As we enter the 10th day of President Putin’s disappearance, rumors are still swirling, and the Kremlin has still not satisfactorily explained the situation.
There was some panic last night as photos were passed around of tanks in front of the Moscow Mayor’s office, but they were proved to be either old or photo-shopped.
Sasha Sotnik also refuted such claims, saying that he would have heard the noise from his apartment if there was anything going on.
Meanwhile, Vladimir Milov took to Facebook and also urged people to calm down.
In all seriousness, I have been getting a lot of messages about this. The universal answer to everybody is that there is no serious information about the problems. The dude just went and hid himself away; this is what happens in critical situations, and it is not the first time.
Milov also emphasized the fact that state-run television is not broadcasting anything different than usual.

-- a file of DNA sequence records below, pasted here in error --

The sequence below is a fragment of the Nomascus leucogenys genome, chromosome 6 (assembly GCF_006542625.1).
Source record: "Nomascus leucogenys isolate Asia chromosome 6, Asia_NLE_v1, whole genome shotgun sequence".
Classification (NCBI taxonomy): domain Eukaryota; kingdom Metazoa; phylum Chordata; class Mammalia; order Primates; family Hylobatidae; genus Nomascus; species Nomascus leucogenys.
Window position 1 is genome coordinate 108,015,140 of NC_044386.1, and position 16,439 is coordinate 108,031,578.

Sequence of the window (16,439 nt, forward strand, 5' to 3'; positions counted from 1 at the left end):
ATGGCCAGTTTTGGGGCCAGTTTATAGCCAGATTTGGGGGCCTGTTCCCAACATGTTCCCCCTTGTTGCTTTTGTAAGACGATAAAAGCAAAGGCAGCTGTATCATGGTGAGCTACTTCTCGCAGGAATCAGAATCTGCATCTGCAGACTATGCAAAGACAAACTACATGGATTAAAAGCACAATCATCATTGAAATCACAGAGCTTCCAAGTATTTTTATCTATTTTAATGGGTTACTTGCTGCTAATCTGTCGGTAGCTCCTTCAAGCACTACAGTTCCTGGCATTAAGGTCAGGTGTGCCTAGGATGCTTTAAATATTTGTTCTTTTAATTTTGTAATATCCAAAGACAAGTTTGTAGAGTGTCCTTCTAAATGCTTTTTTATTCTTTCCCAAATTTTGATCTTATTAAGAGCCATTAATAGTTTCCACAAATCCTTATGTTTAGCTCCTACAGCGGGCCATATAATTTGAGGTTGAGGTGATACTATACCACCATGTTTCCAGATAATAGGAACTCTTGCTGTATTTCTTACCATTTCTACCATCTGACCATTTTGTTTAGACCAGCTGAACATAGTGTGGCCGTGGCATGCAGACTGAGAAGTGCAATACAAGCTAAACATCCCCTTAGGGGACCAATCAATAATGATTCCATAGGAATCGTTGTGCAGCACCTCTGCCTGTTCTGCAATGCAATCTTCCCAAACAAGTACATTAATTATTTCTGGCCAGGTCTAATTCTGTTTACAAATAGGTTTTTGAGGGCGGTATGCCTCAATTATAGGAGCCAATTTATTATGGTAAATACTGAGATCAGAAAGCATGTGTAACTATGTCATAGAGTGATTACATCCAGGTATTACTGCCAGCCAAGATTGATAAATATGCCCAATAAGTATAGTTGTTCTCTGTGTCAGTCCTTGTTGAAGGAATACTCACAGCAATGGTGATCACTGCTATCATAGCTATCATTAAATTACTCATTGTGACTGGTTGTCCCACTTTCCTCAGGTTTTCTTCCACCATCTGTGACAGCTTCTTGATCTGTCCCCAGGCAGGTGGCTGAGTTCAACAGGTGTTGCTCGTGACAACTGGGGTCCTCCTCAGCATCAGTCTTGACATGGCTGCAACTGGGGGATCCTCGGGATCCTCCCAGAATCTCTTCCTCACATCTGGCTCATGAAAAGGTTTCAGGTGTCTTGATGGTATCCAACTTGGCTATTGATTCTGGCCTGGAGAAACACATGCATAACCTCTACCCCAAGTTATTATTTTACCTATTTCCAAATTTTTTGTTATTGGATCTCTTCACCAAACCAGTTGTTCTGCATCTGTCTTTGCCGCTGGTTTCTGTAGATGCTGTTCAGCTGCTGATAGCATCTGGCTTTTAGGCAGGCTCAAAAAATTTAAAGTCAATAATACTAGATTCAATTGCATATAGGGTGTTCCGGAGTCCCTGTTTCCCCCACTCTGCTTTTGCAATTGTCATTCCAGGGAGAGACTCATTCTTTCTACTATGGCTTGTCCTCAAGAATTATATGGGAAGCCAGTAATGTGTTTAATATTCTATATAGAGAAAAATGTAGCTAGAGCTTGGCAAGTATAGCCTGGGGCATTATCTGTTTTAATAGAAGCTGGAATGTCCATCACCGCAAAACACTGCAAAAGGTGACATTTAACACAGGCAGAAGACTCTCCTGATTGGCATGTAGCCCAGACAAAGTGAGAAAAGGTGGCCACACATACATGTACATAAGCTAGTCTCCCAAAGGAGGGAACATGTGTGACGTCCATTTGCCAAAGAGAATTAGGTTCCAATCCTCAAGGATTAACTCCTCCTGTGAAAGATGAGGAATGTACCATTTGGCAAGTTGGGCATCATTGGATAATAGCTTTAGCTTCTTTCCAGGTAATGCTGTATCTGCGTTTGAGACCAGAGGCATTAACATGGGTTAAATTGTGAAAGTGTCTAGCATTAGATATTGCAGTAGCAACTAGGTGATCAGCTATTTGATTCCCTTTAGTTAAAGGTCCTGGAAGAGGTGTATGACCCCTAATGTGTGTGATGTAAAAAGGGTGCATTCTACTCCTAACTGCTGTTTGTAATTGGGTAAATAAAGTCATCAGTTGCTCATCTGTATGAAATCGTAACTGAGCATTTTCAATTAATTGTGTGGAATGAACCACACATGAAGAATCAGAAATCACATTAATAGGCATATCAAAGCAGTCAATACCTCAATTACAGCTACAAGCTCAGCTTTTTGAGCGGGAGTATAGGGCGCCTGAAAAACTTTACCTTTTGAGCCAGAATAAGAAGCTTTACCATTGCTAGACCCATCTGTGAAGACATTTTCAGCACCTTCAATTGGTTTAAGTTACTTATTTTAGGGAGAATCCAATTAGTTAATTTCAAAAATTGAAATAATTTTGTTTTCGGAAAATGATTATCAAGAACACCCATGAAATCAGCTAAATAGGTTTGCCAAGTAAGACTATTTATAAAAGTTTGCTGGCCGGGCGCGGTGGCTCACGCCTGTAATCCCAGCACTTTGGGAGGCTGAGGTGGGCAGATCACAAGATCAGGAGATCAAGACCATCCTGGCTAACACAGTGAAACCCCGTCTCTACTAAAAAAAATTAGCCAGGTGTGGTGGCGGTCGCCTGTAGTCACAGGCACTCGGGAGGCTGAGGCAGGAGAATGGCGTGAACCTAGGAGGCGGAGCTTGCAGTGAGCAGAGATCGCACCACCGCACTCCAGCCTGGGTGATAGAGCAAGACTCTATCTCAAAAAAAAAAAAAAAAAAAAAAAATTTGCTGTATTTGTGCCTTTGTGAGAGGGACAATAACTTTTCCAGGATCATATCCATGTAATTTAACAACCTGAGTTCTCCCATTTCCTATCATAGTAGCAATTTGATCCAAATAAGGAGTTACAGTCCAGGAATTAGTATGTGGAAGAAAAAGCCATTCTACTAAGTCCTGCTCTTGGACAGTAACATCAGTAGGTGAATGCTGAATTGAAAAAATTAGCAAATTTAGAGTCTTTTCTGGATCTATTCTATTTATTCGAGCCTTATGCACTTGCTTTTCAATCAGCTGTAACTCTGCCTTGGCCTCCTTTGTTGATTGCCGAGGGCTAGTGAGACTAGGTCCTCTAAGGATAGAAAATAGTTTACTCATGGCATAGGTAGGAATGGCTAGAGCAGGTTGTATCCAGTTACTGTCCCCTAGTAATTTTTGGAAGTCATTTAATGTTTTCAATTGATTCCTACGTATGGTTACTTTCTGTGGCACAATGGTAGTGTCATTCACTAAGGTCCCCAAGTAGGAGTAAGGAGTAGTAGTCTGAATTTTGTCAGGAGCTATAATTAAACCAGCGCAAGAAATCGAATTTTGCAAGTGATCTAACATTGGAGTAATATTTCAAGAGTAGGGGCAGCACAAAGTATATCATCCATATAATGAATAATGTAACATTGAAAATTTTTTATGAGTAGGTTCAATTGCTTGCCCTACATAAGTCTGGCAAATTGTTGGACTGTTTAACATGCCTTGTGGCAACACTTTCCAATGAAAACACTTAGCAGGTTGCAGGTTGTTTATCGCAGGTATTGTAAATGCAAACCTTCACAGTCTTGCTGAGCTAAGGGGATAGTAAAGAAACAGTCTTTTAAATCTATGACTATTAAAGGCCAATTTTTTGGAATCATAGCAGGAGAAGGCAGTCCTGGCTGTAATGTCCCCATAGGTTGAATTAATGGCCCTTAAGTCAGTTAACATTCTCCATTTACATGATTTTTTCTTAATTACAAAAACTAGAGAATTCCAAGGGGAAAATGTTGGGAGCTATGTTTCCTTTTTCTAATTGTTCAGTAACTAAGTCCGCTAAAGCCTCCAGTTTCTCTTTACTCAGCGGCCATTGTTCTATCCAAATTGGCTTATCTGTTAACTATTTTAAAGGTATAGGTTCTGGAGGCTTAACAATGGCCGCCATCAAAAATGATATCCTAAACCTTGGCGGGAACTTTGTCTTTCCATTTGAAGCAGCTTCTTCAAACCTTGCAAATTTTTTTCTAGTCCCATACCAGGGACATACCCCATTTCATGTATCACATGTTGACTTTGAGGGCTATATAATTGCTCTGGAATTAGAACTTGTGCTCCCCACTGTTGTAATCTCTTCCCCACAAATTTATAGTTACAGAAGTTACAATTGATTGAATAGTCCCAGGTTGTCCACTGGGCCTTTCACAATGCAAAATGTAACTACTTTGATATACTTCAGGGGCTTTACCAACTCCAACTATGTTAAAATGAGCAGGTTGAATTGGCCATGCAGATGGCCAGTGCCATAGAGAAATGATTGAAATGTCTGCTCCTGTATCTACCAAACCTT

Once again, I repeat: everything is calm in Moscow, there is no information on the major channels about problems in the power structures. Yes, everybody is nervous, but now is a time of nervousness.
As we know, waiting for a big announcement is the worst. And the lack of information would make anybody nervous. In addition, the opposition is still understandably under strain due to certain members receiving death threats after the murder of Boris Nemtsov.
On other opposition members speculating about Putin’s demise, one of Milov’s followers commented:
…each person can be misinformed, or become a hostage to their own illusions and desires… I want it all to be true, but unfortunately, I fear that here Vladimir Milov is correct.
With the current vacuum of information it is easy to speculate, but as the rumors grow more wild, it may be time to take a step back and stop. People hear what they want to hear. And they put their own spin on information too.
My concern is not that Putin has been ousted. My concern is that the Kremlin is using this to distract from more important things like the Nemtsov murder investigation, their invasion of Ukraine, and the human rights abuses going on in Crimea and in Russia, among other things. In addition, they may try to utilize this drama that they’ve whipped up as “proof” that the Putin regime is not so bad when compared to the alternatives.
When the Putin regime does collapse (and it will eventually), it will not be pretty. It will take a lot of people down with it. But the system may be prove to be more stable than most people imagine. Unfortunately, the only thing we can say now is that time will tell.